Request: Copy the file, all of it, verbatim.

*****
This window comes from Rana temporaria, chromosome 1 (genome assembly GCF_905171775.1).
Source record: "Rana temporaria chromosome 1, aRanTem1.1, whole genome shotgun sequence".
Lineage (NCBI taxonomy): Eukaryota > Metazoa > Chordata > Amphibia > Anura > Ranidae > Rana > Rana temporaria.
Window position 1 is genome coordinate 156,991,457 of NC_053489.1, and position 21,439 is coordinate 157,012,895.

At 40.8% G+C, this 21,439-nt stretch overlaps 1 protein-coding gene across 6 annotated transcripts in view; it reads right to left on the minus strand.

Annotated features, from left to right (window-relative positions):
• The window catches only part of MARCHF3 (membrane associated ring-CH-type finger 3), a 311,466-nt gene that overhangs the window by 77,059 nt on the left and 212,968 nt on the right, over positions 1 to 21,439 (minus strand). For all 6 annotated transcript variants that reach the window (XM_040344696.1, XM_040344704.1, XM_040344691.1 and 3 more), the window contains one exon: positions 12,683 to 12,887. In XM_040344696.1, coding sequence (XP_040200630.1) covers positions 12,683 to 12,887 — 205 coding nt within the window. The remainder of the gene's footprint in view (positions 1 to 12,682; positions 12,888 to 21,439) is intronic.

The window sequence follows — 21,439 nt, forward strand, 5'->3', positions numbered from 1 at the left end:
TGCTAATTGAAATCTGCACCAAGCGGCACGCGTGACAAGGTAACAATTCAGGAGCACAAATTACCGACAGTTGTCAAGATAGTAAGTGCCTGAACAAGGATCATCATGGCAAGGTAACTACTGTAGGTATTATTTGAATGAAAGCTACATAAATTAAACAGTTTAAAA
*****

This window comes from Rana temporaria, chromosome 1 (genome assembly GCF_905171775.1).
Source record: "Rana temporaria chromosome 1, aRanTem1.1, whole genome shotgun sequence".
Lineage (NCBI taxonomy): Eukaryota > Metazoa > Chordata > Amphibia > Anura > Ranidae > Rana > Rana temporaria.
Window position 1 is genome coordinate 156,991,457 of NC_053489.1, and position 21,439 is coordinate 157,012,895.

At 40.8% G+C, this 21,439-nt stretch overlaps 1 protein-coding gene across 6 annotated transcripts in view; it reads right to left on the minus strand.

Annotated features, from left to right (window-relative positions):
• The window catches only part of MARCHF3 (membrane associated ring-CH-type finger 3), a 311,466-nt gene that overhangs the window by 77,059 nt on the left and 212,968 nt on the right, over positions 1 to 21,439 (minus strand). For all 6 annotated transcript variants that reach the window (XM_040344696.1, XM_040344704.1, XM_040344691.1 and 3 more), the window contains one exon: positions 12,683 to 12,887. In XM_040344696.1, coding sequence (XP_040200630.1) covers positions 12,683 to 12,887 — 205 coding nt within the window. The remainder of the gene's footprint in view (positions 1 to 12,682; positions 12,888 to 21,439) is intronic.

The window sequence follows — 21,439 nt, forward strand, 5'->3', positions numbered from 1 at the left end:
TGCTAATTGAAATCTGCACCAAGCGGCACGCGTGACAAGGTAACAATTCAGGAGCACAAATTACCGACAGTTGTCAAGATAGTAAGTGCCTGAACAAGGATCATCATGGCAAGGTAACTACTGTAGGTATTATTTGAATGAAAGCTACATAAATTAAACAGTTTAAAA